2517 is serious futures thinking!

Anita Sykes-Kelleher

Chair, Millennium Kids Inc.

Nature Play – Kids have a say!

Tuesday, November 21st, 2017

Nature Play – Kids have a Say

Balingup Golden Valley Tree Park

If you want to talk to experts in play – talk to the Kids.

That is exactly what Millennium Kids did at Balingup Golden Valley Tree Park. The Committee was planning a nature play area and they decided to get the kids in to see what they wanted. Cat, Millennium Kids CEO, facilitated a half day workshop with 15 local children. With a series of experiences to get them thinking Kids gently reminded the adults that nature play was just that – in nature.

They had some pretty interesting recommendations:

  • it needs to be an adventure to get there
  • we need places to hide where we can’t see the adults
  • we want to get wet and jump in the mud
  • we want to build and make things and get our materials from the surrounding area.
  • kids like different things – some want to look at birds and insects, some want to sit and read, others want to build or hide in a dark cubby.

It was a fabulous morning and great to watch the kids take off their shoes and get down and dirty in the mud.

Lance Holt Rocks the Planet

Wednesday, May 4th, 2016
Can school's reduce their carbon footprint ? A project in partnership with Simply Carbon and Millennium Kids Inc

Can schools reduce their carbon footprint ? A project in partnership with Simply Carbon and Millennium Kids Inc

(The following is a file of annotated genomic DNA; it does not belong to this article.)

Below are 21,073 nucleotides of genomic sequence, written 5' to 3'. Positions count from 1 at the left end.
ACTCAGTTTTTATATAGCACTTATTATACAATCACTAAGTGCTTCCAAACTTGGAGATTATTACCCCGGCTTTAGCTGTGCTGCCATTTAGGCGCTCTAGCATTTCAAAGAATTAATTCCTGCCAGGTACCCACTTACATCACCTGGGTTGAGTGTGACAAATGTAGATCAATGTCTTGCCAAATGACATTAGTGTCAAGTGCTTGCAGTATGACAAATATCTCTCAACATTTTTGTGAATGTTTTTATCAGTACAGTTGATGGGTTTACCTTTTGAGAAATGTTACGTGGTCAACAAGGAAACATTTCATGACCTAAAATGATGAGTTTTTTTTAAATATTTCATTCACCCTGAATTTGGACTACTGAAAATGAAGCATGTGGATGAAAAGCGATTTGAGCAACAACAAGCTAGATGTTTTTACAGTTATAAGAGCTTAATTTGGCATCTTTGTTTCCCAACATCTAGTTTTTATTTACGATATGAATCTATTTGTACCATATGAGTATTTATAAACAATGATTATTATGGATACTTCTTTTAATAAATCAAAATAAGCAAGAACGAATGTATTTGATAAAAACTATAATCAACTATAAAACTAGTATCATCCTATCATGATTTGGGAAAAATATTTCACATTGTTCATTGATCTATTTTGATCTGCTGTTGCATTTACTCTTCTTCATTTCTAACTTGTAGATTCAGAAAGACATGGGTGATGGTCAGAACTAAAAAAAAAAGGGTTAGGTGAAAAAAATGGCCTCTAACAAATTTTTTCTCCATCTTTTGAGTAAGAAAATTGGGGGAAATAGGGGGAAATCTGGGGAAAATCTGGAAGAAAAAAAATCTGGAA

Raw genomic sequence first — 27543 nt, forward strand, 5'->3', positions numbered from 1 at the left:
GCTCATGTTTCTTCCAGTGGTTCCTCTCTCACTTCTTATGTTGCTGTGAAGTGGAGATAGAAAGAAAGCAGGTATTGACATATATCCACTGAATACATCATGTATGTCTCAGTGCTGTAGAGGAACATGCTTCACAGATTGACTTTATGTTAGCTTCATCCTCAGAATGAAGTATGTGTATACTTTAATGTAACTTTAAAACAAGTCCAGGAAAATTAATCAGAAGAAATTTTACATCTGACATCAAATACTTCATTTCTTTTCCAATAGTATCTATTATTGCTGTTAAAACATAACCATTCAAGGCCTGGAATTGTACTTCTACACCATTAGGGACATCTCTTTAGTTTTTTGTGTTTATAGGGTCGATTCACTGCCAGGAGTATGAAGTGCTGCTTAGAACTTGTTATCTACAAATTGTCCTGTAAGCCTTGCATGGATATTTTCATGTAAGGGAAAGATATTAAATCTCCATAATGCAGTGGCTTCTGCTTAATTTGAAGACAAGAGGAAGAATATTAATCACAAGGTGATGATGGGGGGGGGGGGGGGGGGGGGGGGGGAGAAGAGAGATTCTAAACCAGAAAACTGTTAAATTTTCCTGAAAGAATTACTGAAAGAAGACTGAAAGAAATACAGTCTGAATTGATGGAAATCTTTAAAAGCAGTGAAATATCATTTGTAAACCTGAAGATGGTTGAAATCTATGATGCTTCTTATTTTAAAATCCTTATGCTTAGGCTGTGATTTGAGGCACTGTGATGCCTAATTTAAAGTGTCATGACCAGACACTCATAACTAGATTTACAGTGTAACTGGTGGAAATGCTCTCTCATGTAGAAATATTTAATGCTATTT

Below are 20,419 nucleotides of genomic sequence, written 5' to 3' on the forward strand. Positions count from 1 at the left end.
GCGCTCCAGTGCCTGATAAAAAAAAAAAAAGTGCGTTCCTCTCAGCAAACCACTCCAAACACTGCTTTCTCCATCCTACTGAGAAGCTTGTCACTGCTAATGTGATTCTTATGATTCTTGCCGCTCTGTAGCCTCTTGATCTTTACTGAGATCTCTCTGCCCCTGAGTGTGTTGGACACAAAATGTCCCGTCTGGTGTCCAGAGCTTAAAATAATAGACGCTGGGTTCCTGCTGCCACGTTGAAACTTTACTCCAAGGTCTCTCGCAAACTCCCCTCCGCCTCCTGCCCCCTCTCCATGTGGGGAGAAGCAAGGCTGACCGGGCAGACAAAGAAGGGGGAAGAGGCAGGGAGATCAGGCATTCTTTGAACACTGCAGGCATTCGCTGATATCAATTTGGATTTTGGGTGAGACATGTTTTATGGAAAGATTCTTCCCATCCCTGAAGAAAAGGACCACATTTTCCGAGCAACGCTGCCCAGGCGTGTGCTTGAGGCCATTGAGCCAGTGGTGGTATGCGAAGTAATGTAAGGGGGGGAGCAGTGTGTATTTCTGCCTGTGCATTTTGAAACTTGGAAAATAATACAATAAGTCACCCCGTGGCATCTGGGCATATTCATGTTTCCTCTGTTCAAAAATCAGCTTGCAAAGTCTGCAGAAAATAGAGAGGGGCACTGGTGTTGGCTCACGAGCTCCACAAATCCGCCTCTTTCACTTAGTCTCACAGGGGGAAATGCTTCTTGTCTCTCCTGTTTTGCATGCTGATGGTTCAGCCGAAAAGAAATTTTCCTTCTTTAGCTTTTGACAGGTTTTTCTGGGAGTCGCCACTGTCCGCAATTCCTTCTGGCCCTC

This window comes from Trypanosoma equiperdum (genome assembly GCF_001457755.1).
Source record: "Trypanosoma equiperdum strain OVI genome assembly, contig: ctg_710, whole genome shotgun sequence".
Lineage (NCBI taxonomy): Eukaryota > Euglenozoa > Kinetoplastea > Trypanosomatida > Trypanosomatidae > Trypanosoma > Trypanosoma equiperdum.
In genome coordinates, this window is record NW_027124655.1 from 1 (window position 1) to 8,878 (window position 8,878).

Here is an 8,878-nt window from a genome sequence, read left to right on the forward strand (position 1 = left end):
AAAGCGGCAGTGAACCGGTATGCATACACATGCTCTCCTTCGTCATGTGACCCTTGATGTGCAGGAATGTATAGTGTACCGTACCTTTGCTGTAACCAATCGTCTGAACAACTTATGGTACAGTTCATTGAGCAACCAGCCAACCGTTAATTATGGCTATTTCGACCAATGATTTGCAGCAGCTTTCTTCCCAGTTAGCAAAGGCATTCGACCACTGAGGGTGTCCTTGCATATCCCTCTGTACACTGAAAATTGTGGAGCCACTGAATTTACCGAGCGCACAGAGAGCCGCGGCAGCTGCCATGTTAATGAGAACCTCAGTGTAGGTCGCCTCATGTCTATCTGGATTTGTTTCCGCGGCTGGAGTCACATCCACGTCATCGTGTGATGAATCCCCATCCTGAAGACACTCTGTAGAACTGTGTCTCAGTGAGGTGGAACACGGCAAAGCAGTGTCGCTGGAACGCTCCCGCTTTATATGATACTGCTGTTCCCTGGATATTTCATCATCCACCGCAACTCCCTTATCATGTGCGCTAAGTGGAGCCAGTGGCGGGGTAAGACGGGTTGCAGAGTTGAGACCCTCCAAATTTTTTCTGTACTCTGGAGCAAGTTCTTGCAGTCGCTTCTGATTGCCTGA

One Thousand Actions for the Planet started with a bang on Monday.

Forty kids from Year 3, 4, 5 and 6 at Lance Holt Primary in the City of Fremantle, put their heads together to design a low carbon life. The project is supported by City of Fremantle through a FreoMatch program which sees local groups pitch for funding support that helps grow partnerships around the One Planet Principles. 

Sharing ideas about what ‘low carbon’ means was quite an eye opener. Kids discussed global warming, the pollution that creates the warming and one 9 year old drew a pretty amazing system’s diagram on the whiteboard.

” The earth warms up because the carbon can’t get out.”

The students were taking part in the first Low Carbon School’s workshops with Millennium Kids. The Simply Carbon team were there as mentors. Kids discussed ideas, formed teams and came up with a range of suggestions for change at their school. The four themes were WASTE, WATER, TRANSPORT AND ENERGY.